I went out early on Independence Day for a quick nine holes at my local muni and was joined on the first tee by an elderly gentleman who was walking with a pull cart. It was clear from the start that this fellow was not in the best of shape but the great thing about golf is that you can play it despite your physical shortcomings, and play well into your old age. The thing I enjoy most about playing on this little executive course is the diverse group of players I get paired with. There are young families, elderly folks, and most are either beginners, novices or retirees and the time spent usually requires a little patience on my part. I learned that he was 83 and just had some sort of lumbar injection that allowed him to walk more pain free. He said by walking nine holes he was attempting to strengthen his legs. I contemplated that for awhile and thought that when I was his age (in 31 more years) I hoped to be able to walk nine holes and have some semblance of a game. Now he could barely hit the ball 125 yards, but I got a hearty laugh when he boasted how he was “rippin” it past his 90-year old buddies who he plays with in Florida 🙂
So we moved along slowly, and I helped him find his ball and pick up a few errant tee shots when he needed a do-over and we got to discussing the state of the professional game and how players today were so much better physical condition of those from my era (Nicklaus and Watson) and his era (Snead and Nelson) and that now they even work on their mental games. I mentioned that I studied the mental game and had read most of Dr. Bob Rotella’s books, and had enjoyed Putting Out of Your Mind the most. I told him that Rotella teaches that you play better when you putt like you don’t care if you make it. Now he had very little dexterity or fluidity with his short game because of his physical condition but gave it a try with three or four holes left and started rolling the long ones close and short ones in. He was absolutely thrilled with this tip and I was super pumped that this little mini-lesson helped him enjoy his round that much more.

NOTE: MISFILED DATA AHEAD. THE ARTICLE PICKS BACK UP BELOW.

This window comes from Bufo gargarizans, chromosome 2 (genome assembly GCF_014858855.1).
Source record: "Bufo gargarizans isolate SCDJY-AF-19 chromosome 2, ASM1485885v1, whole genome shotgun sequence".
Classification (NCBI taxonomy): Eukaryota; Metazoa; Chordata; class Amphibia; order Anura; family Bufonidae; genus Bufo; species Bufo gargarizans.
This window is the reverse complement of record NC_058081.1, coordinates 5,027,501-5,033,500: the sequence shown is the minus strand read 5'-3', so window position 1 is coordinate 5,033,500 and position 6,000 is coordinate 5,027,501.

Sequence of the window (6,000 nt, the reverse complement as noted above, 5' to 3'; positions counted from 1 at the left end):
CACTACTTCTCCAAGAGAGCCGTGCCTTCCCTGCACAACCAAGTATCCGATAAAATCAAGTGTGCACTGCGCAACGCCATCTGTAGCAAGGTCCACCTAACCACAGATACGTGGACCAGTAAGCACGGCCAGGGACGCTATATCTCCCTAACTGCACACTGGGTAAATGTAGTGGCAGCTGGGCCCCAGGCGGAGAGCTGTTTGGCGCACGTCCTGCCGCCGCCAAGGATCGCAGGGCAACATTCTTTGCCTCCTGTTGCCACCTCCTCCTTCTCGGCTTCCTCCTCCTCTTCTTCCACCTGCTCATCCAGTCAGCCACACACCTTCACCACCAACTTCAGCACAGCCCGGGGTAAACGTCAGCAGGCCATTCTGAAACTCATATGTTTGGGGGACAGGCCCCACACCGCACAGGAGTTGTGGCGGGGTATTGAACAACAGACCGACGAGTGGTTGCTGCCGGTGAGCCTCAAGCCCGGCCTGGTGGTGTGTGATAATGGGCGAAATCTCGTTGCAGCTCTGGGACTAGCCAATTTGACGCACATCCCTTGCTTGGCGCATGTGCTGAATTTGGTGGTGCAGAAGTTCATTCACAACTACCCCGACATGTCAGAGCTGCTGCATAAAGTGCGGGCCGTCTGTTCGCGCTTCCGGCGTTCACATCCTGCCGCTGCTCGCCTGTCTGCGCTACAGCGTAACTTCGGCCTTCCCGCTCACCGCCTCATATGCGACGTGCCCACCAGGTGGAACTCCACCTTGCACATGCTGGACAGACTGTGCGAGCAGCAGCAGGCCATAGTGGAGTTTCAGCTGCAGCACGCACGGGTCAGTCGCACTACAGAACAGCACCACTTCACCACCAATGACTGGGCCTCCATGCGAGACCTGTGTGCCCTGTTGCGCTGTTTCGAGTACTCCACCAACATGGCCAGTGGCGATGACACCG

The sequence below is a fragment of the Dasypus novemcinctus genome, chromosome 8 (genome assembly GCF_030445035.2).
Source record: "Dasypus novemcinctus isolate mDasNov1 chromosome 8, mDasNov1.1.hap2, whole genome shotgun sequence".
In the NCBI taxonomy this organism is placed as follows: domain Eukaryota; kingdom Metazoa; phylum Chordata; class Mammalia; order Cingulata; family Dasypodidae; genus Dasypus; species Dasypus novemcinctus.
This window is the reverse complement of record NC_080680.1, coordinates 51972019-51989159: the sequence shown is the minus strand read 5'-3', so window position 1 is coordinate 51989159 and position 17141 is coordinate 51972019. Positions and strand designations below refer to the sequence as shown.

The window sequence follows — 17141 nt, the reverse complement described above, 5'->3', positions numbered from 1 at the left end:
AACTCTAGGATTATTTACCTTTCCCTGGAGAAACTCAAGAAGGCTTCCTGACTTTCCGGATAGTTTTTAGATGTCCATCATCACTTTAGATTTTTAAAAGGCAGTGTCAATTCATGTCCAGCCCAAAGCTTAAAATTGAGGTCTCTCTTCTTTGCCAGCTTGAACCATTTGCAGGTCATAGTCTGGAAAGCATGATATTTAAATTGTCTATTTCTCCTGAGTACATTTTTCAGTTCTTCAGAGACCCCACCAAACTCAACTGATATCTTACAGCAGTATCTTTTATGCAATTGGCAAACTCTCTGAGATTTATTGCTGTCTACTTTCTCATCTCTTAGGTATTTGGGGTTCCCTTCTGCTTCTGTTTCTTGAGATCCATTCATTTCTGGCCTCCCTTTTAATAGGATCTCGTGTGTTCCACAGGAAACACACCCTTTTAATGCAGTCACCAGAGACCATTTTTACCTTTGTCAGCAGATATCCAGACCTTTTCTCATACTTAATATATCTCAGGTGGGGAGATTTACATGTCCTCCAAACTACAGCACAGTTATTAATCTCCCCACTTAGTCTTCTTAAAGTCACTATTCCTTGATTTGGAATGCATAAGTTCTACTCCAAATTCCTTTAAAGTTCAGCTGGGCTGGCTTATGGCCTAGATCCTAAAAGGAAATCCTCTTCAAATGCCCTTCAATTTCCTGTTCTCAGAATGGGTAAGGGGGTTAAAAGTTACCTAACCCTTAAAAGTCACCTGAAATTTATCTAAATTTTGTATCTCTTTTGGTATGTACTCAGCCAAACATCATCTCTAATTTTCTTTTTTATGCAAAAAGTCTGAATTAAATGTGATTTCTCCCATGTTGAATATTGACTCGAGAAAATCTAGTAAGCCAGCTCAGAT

When we finished, I told him I enjoyed his company and would play with him anytime. He thanked me again for the tip and it was a good reminder that it’s never too late to learn.